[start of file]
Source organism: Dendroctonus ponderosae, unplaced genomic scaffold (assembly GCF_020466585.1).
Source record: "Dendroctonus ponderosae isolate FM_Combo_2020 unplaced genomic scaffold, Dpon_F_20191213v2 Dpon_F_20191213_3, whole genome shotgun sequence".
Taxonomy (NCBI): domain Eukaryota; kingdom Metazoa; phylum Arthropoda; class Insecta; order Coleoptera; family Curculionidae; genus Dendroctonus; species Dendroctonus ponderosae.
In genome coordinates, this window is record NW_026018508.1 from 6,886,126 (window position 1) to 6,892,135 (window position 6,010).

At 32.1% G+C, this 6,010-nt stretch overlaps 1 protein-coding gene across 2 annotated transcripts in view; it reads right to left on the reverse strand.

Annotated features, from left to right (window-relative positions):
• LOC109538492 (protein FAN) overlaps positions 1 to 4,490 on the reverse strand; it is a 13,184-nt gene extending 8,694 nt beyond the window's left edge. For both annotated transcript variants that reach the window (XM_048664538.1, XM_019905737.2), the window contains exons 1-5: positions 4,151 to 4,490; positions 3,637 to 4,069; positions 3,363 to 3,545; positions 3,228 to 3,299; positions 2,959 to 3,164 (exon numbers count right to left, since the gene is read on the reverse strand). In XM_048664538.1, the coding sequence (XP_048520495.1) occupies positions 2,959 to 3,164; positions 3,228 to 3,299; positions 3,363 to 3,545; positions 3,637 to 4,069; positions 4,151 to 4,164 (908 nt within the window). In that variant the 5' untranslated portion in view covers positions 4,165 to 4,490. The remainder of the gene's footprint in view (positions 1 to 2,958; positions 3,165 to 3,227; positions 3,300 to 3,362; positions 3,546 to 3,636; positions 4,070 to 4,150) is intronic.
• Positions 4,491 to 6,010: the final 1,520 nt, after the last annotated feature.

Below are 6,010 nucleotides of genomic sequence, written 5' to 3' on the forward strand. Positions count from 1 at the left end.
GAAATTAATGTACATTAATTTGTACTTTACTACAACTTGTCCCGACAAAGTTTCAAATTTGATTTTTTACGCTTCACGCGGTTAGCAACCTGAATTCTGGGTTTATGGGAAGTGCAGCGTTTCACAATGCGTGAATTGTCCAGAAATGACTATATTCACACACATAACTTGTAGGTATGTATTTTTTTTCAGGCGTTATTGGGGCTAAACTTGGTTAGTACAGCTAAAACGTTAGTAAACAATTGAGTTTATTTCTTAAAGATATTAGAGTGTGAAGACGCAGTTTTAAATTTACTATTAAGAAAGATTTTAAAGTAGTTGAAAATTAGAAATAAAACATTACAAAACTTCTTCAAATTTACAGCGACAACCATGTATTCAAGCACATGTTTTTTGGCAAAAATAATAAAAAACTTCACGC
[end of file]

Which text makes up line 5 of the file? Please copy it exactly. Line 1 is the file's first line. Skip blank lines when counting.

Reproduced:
At 32.1% G+C, this 6,010-nt stretch overlaps 1 protein-coding gene across 2 annotated transcripts in view; it reads right to left on the reverse strand.